On the other hand, OSPIRG has historically held a powerful sway both in the ASUO Executive office and the Student Senate, of which the PFC is part. Despite frequent criticism, their influence is substantial. Whether the PFC will continue to fund an unaccountable program without the student mandate has yet to be seen.

The only way to ensure that student fees are distributed properly (i.e. fairly and impartially) is to remove human decision from the process. This is patently impossible. Whether a group is funded by a popular vote or by government officials elected by a popular vote, the result is the same. Political influence cannot be divorced from the process fee allocation process.

This is one of the Court's less developed arguments. While Kennedy is correct to recognize the referendum process as flawed, he does not carry this reasoning to its full extent. This stands as a likely point of contention upon which further lawsuits might be based.

Another significant aspect of the ruling concerns to what degree incidental fee programs are germane to the academic atmosphere of a university, and what this even means specifically. The ramifications of the Court's decision on this matter are quite ominous.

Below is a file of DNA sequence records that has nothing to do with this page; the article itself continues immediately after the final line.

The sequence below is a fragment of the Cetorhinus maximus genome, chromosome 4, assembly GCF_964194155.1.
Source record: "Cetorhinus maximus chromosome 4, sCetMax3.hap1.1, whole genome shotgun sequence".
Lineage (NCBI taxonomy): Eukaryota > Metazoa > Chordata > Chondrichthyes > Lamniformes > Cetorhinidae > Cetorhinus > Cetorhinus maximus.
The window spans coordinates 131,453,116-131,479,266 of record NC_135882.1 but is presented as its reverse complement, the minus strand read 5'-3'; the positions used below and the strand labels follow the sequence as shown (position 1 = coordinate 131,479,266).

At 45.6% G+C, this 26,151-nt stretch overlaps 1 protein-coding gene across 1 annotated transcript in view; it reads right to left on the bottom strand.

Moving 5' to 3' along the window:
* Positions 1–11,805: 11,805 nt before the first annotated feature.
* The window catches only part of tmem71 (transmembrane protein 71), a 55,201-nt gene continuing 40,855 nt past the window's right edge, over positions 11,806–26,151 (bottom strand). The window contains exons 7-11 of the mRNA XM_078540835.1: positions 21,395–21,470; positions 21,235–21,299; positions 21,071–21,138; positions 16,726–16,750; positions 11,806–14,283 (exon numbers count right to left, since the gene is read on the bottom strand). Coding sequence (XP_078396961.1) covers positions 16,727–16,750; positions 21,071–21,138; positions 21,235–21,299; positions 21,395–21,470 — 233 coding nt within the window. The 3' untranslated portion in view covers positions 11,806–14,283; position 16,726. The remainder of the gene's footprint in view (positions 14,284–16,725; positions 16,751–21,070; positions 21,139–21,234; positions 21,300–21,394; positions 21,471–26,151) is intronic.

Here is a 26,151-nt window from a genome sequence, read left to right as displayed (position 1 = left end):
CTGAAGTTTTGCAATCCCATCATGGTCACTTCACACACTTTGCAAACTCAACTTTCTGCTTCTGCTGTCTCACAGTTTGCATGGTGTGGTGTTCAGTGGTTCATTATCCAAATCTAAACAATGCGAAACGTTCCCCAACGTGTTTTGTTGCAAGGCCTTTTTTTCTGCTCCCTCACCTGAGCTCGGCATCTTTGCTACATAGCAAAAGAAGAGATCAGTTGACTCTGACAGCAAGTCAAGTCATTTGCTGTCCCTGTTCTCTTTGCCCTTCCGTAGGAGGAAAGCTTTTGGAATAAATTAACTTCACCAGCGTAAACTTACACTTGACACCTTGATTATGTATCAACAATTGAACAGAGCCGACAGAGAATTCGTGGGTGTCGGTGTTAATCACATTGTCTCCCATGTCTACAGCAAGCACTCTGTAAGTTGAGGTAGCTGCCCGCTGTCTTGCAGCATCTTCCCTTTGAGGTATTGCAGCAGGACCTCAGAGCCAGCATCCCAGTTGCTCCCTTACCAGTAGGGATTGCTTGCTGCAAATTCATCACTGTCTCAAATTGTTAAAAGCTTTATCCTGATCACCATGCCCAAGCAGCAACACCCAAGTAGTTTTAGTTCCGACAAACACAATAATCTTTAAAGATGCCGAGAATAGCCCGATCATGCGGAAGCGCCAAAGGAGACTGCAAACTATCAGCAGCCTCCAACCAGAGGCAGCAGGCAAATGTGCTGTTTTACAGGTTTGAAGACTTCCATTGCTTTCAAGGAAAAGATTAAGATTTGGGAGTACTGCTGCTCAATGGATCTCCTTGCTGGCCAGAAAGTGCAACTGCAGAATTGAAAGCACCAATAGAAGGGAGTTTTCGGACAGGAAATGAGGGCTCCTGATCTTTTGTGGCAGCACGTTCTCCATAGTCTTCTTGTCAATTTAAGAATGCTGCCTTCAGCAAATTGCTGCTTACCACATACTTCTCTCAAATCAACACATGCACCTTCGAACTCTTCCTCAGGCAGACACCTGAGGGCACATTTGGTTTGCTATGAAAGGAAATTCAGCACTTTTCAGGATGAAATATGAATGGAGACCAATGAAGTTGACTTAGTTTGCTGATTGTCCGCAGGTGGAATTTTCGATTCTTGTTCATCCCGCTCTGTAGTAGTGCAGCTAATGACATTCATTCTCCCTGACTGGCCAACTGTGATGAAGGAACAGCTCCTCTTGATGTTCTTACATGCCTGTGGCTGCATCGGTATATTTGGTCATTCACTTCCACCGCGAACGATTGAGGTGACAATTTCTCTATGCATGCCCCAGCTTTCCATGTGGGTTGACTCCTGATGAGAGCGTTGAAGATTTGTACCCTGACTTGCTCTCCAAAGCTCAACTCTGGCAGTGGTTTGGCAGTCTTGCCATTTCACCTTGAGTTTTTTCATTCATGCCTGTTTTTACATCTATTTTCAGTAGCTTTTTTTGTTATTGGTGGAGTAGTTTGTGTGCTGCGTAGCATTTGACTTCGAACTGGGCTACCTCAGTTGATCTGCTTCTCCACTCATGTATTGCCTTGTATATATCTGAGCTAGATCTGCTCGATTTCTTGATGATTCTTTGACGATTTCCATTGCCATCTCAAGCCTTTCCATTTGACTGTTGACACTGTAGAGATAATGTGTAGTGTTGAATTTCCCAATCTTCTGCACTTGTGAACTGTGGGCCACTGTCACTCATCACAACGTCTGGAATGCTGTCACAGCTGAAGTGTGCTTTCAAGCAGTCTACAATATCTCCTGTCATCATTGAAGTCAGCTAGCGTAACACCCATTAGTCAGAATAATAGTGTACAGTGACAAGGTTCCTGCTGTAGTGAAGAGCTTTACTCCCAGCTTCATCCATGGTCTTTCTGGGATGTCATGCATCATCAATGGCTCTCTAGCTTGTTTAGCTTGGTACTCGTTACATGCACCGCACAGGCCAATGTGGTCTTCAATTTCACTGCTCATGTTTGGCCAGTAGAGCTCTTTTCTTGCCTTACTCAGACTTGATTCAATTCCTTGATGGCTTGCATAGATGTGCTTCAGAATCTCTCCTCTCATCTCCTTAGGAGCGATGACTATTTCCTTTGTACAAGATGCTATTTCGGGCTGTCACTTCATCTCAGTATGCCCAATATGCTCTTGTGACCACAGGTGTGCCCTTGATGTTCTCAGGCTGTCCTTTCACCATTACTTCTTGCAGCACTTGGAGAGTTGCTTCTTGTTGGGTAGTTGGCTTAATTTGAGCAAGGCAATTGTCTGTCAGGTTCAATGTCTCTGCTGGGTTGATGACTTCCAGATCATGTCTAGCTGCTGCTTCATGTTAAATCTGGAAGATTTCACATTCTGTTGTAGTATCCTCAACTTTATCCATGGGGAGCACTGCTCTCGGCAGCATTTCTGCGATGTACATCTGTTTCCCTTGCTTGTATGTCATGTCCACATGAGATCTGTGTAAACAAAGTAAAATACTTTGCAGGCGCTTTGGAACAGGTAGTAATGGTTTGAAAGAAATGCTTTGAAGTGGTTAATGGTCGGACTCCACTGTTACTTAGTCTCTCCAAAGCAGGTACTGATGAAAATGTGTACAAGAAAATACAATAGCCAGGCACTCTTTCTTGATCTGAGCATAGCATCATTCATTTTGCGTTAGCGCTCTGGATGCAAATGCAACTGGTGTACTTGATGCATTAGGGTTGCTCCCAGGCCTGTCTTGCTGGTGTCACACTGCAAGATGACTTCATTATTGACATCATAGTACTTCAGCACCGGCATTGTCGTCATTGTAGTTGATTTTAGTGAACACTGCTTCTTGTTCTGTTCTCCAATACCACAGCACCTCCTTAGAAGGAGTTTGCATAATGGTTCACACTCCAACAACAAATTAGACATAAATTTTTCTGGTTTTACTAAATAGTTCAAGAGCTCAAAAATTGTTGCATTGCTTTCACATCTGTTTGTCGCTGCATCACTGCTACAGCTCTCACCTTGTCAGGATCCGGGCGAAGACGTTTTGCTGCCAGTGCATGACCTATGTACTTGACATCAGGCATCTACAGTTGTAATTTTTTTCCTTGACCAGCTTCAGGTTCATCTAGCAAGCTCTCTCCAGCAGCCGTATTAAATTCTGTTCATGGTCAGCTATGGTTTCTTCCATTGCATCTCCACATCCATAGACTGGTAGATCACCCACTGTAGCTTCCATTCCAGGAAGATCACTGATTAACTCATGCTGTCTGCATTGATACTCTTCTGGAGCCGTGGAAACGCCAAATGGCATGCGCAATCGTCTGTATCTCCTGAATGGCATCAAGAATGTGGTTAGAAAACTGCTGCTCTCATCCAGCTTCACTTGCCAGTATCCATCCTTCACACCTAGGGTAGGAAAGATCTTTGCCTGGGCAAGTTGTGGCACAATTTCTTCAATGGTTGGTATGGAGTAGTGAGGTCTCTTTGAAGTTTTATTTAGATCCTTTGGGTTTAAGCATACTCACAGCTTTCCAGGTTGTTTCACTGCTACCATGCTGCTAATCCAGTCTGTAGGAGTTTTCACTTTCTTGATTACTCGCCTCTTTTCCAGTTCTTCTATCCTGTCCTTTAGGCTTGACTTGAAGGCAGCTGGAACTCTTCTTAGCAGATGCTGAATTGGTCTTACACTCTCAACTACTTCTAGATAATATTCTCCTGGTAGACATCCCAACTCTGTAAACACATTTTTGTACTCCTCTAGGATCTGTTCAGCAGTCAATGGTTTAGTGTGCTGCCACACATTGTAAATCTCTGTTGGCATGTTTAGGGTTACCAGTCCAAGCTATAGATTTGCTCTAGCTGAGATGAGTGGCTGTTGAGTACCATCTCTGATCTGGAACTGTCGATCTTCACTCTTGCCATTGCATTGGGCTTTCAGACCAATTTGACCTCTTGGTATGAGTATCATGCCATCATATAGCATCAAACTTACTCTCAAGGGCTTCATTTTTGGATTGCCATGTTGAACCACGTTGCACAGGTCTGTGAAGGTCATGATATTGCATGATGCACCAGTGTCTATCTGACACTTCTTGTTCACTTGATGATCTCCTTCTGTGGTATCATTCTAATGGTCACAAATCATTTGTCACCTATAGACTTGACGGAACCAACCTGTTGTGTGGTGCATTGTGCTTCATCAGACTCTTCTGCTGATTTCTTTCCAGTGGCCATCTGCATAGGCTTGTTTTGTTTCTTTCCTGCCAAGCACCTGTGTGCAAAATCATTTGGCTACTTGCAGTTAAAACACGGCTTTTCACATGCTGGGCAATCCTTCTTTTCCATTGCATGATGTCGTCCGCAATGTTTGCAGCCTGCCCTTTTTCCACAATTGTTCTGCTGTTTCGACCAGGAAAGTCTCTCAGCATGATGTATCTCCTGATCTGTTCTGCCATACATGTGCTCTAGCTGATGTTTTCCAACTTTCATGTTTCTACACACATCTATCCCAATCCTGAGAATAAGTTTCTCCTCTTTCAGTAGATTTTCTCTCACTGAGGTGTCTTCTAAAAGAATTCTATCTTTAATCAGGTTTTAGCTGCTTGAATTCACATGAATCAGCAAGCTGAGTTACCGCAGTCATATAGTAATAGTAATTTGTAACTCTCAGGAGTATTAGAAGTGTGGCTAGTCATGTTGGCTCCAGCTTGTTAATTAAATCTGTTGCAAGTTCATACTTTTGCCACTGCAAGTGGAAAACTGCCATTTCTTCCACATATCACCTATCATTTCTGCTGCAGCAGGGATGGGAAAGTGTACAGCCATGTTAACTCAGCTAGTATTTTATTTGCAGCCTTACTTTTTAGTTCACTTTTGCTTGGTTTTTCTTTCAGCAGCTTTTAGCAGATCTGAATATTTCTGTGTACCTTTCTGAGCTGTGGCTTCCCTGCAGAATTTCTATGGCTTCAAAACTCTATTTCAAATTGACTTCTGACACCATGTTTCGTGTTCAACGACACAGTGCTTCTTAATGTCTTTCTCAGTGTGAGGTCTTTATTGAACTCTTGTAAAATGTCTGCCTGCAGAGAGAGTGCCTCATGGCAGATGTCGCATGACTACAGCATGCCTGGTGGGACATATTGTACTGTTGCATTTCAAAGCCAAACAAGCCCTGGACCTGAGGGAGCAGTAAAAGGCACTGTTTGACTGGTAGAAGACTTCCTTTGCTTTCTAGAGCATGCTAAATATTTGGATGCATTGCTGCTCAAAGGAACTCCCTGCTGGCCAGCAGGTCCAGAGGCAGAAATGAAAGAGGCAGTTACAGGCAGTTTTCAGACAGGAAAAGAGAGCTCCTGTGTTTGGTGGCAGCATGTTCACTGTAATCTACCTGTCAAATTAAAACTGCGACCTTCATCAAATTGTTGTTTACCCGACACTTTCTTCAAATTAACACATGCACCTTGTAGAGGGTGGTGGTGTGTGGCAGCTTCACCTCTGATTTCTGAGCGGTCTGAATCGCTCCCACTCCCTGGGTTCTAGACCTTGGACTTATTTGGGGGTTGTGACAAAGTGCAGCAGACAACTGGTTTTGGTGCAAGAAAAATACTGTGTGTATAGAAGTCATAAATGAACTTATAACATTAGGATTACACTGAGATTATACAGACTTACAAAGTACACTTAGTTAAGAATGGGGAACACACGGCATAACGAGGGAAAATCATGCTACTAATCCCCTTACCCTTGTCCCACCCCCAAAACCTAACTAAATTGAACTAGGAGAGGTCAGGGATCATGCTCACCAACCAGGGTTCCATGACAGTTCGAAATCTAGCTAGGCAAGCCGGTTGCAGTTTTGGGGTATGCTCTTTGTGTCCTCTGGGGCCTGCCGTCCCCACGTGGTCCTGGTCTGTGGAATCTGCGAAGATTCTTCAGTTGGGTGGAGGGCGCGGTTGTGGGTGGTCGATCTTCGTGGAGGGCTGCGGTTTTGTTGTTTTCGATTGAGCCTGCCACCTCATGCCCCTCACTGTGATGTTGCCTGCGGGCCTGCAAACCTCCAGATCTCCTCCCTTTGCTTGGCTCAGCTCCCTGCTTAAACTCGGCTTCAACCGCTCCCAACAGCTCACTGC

The Court recognized that the incidental fee is collected to help state universities fulfill their educational role outside of the strict classroom setting. The mission of the University of Wisconsin, as cited from the majority of the opinion is: "to develop human resources, to discover and disseminate knowledge, to extend knowledge and its application beyond the boundaries of its campuses and to serve and stimulate society by developing in students heightened intellectual, cultural, and humane sensitivities... and a sense of purpose."

It is no great leap of logic to call this a broad definition. Over the years, state systems of higher education have developed thousands of programs, departments, and policies, and the existing mandatory fee is one tax among many. What a University can squeeze under the definition of its "educational mission" could fill Autzen stadium a dozen times over.